Directions:  Set oven for 400 degrees.  Rinse Brussel sprouts.  Cut off think stem at the bottom of each sprout.  You can leave the sprouts whole or cut in half, depending on the size.  Most important is that all the pieces be pretty equal in size so they’ll be fully baked at the same time.  If you notice mine, some of the larger ones have been halved, but the smaller ones are whole.

Place sprouts on a cookie sheet with a rim.  Cut and quarter one fresh garlic clove per pound of sprouts and place the pieces in different places on the tray, amongst the sprouts.  Drizzle with olive oil and give a few shakes of salt.  Bake for 2o minutes.  Remove from oven and mix up the sprouts with a spatula to turn the browned sides over.  Test with a fork for tenderness.  Put back in oven for 5 -15 more minutes depending on the size of your sprouts.  They really do vary so it’s hard to say exactly.  Check after five minutes if you’re unsure.

The garlic serves to sort of infuse the sprouts with an aromatic presences of garlic.  I do eat the cloves too, but my kids say they’re too strong.


The Art of Soup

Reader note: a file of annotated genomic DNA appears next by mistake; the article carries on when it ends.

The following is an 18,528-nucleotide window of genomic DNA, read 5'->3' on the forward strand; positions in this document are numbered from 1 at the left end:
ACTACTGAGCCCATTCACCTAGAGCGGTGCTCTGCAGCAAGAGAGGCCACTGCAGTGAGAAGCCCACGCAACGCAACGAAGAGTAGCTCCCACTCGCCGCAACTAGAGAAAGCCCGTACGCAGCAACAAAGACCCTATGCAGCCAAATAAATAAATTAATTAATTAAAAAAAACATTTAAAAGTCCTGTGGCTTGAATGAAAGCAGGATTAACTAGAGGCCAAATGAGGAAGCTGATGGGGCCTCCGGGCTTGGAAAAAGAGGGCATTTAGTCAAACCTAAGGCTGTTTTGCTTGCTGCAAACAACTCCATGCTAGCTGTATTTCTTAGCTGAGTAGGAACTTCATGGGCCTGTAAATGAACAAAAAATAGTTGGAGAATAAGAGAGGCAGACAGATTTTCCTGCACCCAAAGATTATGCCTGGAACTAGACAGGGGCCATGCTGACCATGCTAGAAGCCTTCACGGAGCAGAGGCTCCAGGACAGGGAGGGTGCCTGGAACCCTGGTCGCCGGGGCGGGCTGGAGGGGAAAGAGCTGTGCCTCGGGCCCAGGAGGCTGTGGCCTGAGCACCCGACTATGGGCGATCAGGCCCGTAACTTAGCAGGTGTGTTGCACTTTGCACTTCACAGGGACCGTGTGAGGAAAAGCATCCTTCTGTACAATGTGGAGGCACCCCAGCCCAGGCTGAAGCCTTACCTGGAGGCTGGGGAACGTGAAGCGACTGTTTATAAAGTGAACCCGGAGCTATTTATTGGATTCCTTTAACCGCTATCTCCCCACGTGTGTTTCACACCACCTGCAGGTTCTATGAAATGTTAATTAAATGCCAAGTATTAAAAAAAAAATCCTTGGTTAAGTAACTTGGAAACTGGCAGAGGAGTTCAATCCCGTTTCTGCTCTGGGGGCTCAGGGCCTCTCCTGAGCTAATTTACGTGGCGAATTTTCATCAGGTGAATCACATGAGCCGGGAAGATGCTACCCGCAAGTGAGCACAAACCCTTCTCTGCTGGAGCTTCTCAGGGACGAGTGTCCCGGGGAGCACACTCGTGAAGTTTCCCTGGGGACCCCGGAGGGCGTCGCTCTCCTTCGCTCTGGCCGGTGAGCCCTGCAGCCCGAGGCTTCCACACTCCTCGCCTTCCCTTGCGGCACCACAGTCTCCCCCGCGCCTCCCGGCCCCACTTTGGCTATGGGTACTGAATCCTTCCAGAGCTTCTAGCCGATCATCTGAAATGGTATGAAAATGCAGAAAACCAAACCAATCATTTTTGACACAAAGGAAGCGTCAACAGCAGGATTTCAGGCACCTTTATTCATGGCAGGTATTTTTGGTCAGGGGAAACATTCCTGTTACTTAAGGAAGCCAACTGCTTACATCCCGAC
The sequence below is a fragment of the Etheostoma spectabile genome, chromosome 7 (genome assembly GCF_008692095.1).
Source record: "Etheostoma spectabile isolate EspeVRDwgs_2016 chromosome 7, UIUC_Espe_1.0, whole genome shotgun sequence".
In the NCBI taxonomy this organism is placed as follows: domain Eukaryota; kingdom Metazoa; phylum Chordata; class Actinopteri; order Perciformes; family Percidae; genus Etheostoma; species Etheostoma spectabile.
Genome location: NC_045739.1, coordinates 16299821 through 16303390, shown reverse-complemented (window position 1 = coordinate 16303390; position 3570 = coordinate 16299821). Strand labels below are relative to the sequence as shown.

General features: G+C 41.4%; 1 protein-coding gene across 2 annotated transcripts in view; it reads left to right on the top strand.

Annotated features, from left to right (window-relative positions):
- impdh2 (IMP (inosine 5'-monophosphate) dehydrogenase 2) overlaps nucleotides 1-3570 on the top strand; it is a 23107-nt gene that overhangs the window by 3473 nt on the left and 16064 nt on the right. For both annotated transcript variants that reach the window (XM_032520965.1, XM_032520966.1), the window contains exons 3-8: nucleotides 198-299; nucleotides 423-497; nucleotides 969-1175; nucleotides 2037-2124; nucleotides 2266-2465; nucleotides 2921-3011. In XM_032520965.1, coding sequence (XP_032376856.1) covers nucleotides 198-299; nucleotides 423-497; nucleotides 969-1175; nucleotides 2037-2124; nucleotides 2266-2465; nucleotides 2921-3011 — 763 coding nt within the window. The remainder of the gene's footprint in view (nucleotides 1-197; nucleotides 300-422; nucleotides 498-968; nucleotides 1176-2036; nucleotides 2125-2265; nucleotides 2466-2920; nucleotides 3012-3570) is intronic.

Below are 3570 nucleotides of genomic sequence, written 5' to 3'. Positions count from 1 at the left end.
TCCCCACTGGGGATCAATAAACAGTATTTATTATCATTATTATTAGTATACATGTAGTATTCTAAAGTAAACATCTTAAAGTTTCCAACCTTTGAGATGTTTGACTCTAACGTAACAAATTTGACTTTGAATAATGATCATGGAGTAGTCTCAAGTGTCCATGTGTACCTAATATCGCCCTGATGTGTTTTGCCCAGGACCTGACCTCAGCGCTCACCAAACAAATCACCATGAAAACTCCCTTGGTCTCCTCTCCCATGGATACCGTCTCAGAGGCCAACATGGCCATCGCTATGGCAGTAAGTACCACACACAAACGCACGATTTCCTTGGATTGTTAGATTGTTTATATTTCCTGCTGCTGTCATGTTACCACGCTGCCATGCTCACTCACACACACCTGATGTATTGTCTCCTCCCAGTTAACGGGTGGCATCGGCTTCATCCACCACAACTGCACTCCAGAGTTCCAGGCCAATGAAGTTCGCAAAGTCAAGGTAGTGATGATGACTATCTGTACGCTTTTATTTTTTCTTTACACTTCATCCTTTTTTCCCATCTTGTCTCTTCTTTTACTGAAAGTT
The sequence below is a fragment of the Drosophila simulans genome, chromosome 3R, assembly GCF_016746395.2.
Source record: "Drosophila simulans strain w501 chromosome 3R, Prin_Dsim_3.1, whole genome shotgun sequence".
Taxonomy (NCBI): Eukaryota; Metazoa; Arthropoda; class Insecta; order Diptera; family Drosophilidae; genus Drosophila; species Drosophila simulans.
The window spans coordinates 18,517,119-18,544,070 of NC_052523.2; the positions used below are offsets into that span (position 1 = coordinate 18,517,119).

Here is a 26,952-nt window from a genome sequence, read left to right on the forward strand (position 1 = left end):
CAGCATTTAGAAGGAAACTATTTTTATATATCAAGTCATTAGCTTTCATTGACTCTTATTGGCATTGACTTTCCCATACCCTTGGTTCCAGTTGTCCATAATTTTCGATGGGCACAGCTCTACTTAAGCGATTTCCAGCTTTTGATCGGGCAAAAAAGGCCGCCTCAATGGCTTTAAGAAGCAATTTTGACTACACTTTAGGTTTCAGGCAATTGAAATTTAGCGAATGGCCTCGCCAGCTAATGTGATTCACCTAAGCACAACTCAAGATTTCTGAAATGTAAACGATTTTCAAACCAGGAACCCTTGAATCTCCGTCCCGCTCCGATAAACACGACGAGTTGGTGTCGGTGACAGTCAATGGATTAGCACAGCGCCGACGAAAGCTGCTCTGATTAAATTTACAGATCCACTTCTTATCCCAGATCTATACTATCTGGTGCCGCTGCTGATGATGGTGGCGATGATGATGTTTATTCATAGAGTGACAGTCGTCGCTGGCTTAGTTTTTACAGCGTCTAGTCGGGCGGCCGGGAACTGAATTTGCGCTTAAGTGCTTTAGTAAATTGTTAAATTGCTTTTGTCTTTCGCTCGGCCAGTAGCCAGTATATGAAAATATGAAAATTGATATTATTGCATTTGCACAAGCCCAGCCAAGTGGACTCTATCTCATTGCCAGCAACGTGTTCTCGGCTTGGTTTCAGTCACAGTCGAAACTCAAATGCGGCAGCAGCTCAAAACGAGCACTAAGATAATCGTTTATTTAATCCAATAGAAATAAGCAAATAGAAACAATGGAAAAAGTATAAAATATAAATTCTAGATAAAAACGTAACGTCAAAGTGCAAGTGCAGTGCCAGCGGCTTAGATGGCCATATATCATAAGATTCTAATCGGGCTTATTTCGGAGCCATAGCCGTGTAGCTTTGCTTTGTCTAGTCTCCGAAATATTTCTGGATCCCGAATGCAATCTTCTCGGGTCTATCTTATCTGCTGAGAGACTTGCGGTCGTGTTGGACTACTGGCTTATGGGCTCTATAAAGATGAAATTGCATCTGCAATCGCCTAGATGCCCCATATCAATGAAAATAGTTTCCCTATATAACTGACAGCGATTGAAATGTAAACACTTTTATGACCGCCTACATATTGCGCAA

“A first-rate soup is more creative than a second-rate painting.” –Abraham Maslow

I love soup!  I look forward to cooler weather (my Minnesota friends are laughing right now) so that I can make soup, soup, soup!  I actually make soup year round, although my husband does start to complain when the ambient temperature gets above 85 degrees or so.

What’s so great about soup?  Well, it’s delicious of course.  It’s also full of possibilities.  I can’t think of another food item that can be as versatile or played around with more than soup.  I have some great soup recipes, but quite honestly my favorite way to make it is something I call “Refrigerator Soup.”  I love (read: LOVE) to poke around my fridge (or yours if you invite me over…) and chop up whatever I find, simmer it, add a broth and a bunch of other stuff and call it soup.

Click on my recipe page and check out my family’s recipe for lentil soup, which is already pictured there.  This soup is easy and quick to make, and it’s possible to have all the ingredients on hand so you can whip it up whenever. 

One suggestion: the recipe portions are small.  Tiny.  Miniscule.  I never, ever, ever make small portions of anything I cook, especially soup.  Soups more than anything else only get better after they’ve been cooked, frozen and then reheated.  I recommend at least doubling this recipe or, if you’re a nut-job like me, quadruple it or even more.

Oh!  And I almost forgot: if you’d like to make a comment to my posts (please, please, please) just click on the word bubble.  And if you want to get email updates every time I reach out and try to touch the world, please click on the new widget Noeleen set up for me.  We’re hoping it will work!